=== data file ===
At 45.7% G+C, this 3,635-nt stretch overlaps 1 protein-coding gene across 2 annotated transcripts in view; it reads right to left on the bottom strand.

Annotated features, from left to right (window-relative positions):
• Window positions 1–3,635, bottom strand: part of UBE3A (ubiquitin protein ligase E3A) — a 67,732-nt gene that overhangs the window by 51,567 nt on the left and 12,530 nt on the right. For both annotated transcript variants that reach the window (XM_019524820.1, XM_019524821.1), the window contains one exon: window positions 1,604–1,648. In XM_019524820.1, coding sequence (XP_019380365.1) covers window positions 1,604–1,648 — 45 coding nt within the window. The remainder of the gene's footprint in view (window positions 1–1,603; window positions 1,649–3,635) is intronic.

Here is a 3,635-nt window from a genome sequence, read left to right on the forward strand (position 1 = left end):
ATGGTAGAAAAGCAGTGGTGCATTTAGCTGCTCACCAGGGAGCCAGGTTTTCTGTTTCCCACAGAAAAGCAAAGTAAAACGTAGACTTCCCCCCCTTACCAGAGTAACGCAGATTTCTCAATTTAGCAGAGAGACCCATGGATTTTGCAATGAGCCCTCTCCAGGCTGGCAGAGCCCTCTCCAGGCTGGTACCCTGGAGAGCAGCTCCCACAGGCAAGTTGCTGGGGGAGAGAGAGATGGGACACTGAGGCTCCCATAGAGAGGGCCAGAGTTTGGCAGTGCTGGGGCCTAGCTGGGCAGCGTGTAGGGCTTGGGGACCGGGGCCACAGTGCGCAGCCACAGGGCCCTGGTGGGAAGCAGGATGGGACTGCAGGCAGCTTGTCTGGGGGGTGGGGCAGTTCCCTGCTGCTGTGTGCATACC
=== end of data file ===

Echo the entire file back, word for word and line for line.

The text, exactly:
At 45.7% G+C, this 3,635-nt stretch overlaps 1 protein-coding gene across 2 annotated transcripts in view; it reads right to left on the bottom strand.

Annotated features, from left to right (window-relative positions):
• Window positions 1–3,635, bottom strand: part of UBE3A (ubiquitin protein ligase E3A) — a 67,732-nt gene that overhangs the window by 51,567 nt on the left and 12,530 nt on the right. For both annotated transcript variants that reach the window (XM_019524820.1, XM_019524821.1), the window contains one exon: window positions 1,604–1,648. In XM_019524820.1, coding sequence (XP_019380365.1) covers window positions 1,604–1,648 — 45 coding nt within the window. The remainder of the gene's footprint in view (window positions 1–1,603; window positions 1,649–3,635) is intronic.

Here is a 3,635-nt window from a genome sequence, read left to right on the forward strand (position 1 = left end):
ATGGTAGAAAAGCAGTGGTGCATTTAGCTGCTCACCAGGGAGCCAGGTTTTCTGTTTCCCACAGAAAAGCAAAGTAAAACGTAGACTTCCCCCCCTTACCAGAGTAACGCAGATTTCTCAATTTAGCAGAGAGACCCATGGATTTTGCAATGAGCCCTCTCCAGGCTGGCAGAGCCCTCTCCAGGCTGGTACCCTGGAGAGCAGCTCCCACAGGCAAGTTGCTGGGGGAGAGAGAGATGGGACACTGAGGCTCCCATAGAGAGGGCCAGAGTTTGGCAGTGCTGGGGCCTAGCTGGGCAGCGTGTAGGGCTTGGGGACCGGGGCCACAGTGCGCAGCCACAGGGCCCTGGTGGGAAGCAGGATGGGACTGCAGGCAGCTTGTCTGGGGGGTGGGGCAGTTCCCTGCTGCTGTGTGCATACC